I came late to the Dwight Yoakam party. Despite the fact that he was making music from the very start that I would have loved had I bothered to listen, I’ll admit that I didn’t really pay attention him until a decade into his career.
And despite the fact that I think that he’s been pretty consistently great throughout his career and is probably in the conversation for best Country artist ever, I still think that I underrate him.
A prime example is “Miner’s Prayer,” an all-acoustic number from his first album, Guitars, Cadillacs, Etc. Etc. It’s just Dwight and his guitar ace, Pete Anderson, playing off each other — the sound they make together had to have influenced Uncle Tupelo’s March 16-20, 1992 — as he sings:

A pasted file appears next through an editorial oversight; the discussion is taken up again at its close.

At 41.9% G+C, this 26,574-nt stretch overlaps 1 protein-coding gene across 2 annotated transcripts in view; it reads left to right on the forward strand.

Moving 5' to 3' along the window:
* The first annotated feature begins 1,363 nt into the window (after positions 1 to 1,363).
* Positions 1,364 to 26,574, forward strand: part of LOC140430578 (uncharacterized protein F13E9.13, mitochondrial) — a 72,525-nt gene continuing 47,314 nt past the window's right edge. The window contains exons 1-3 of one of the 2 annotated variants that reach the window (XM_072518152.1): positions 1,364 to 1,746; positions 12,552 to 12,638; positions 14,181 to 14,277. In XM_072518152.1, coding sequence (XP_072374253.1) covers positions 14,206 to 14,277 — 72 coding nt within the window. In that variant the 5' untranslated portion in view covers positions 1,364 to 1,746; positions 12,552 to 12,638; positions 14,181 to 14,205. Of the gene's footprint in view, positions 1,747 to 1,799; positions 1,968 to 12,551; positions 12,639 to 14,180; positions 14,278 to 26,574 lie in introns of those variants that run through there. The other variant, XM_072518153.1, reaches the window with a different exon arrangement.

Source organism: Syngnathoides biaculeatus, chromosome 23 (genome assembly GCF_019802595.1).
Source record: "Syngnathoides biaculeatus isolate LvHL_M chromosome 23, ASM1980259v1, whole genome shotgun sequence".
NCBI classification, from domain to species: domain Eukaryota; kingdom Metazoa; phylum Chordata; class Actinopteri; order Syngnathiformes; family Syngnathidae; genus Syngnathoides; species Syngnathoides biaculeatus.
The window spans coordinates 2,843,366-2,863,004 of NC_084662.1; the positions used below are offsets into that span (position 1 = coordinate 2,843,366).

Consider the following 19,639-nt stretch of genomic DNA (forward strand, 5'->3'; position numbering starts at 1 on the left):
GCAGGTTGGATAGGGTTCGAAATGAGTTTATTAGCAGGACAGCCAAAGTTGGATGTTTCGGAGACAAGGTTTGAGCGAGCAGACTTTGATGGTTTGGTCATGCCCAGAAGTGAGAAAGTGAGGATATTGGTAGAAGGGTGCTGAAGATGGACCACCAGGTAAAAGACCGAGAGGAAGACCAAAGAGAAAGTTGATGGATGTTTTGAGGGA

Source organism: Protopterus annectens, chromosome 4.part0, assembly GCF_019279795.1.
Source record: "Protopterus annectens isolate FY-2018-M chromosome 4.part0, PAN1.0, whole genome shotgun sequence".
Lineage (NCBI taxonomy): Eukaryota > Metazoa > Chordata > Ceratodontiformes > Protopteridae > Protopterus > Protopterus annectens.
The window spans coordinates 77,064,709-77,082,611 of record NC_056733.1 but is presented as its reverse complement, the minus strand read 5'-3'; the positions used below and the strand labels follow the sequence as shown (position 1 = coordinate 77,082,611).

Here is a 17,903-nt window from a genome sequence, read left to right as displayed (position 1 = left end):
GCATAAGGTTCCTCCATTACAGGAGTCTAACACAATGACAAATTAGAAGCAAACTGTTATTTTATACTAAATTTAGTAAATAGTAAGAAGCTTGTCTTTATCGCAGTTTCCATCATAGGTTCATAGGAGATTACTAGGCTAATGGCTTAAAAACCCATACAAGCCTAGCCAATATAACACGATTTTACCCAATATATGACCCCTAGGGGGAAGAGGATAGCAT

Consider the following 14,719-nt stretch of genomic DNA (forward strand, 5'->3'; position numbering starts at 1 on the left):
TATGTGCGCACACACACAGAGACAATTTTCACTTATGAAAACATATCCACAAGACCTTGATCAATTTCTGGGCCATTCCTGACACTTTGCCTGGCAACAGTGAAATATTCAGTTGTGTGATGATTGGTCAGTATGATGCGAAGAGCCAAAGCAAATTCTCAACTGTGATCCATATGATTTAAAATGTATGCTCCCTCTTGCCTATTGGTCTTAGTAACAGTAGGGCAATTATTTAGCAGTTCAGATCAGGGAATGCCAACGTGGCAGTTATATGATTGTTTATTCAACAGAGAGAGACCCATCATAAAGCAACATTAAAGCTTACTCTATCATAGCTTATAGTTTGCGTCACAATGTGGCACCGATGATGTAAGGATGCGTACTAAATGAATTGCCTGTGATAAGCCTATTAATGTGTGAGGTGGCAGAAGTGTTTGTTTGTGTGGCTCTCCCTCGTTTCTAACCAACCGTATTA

When the whistle blows each morning
And I walk down in that cold, dark mine
I say a prayer to my dear Savior
Please let me see the sunshine one more time
When oh when will it be over
When will I lay these burdens down
And when I die, dear Lord in Heaven
Please take my soul from ‘neath that cold dark ground
With Dwight singing lyric in his high lonesome tenor using a melody that is so instantly familiar, you know you must have heard it before, you’d be excused if you assumed that “Miner’s Prayer” is a cover from the mid-1900s, if not earlier.
But it ain’t, it was a brand-new original from a brand-new major talent. I just didn’t know it at the time. But I eventually I got there.
“Miner’s Prayer” live at Farm Aid, 1986